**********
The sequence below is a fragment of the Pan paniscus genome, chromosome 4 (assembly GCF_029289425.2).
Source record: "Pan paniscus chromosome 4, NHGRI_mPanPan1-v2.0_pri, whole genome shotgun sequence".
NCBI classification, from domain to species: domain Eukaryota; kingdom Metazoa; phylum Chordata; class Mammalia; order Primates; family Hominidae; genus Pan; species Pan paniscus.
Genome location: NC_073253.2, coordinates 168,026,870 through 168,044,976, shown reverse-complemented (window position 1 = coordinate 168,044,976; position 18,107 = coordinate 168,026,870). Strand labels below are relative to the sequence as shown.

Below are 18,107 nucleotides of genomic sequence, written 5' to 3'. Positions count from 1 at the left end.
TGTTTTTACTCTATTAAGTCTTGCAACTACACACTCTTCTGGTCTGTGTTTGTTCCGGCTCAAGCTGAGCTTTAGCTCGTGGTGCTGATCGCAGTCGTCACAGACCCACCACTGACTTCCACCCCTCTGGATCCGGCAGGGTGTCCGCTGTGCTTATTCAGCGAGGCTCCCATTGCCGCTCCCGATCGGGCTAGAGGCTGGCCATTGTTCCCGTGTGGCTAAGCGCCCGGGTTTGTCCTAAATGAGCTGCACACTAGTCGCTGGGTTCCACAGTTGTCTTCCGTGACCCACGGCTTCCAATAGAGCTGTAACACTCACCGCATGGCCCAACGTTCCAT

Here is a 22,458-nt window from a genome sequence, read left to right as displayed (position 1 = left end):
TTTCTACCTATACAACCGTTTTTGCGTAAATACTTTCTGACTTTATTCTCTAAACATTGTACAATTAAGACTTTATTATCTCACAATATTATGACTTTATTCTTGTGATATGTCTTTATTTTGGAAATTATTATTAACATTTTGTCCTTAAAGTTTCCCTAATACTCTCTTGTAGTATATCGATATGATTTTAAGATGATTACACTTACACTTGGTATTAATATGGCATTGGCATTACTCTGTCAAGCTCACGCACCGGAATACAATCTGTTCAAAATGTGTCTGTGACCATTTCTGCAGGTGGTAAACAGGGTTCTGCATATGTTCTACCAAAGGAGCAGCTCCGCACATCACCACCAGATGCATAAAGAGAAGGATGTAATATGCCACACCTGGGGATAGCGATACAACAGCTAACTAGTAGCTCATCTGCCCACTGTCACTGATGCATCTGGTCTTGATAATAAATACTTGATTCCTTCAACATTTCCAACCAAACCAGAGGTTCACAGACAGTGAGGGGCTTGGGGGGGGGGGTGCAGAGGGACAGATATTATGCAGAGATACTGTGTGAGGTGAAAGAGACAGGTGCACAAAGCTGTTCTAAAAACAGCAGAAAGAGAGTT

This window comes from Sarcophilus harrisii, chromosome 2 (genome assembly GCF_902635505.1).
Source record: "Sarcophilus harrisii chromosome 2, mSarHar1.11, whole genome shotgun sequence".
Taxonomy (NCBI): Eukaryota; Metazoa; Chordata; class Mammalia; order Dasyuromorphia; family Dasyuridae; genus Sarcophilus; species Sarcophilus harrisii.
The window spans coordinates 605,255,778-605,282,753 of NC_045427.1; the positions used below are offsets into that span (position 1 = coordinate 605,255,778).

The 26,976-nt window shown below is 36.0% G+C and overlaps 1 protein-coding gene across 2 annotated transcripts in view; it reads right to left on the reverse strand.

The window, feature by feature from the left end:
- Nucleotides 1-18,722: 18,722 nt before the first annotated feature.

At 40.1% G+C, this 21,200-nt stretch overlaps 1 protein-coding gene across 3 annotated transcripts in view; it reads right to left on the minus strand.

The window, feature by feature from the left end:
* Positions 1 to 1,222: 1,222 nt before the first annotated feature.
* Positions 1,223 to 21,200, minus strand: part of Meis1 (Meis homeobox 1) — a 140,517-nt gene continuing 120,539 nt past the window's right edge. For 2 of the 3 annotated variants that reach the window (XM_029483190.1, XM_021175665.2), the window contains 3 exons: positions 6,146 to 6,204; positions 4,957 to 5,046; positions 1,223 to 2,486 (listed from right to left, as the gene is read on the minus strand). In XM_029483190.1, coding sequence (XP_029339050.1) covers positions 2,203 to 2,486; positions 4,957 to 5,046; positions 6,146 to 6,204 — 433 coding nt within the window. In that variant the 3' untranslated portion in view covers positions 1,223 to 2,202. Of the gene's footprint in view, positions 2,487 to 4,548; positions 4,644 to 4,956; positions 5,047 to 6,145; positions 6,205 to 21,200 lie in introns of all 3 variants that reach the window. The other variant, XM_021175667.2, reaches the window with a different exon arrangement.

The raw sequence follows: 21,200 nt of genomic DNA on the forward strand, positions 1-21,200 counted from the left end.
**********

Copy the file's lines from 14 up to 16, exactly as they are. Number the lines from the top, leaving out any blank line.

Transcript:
The window, feature by feature from the left end:
- Nucleotides 1-18,722: 18,722 nt before the first annotated feature.

At 40.1% G+C, this 21,200-nt stretch overlaps 1 protein-coding gene across 3 annotated transcripts in view; it reads right to left on the minus strand.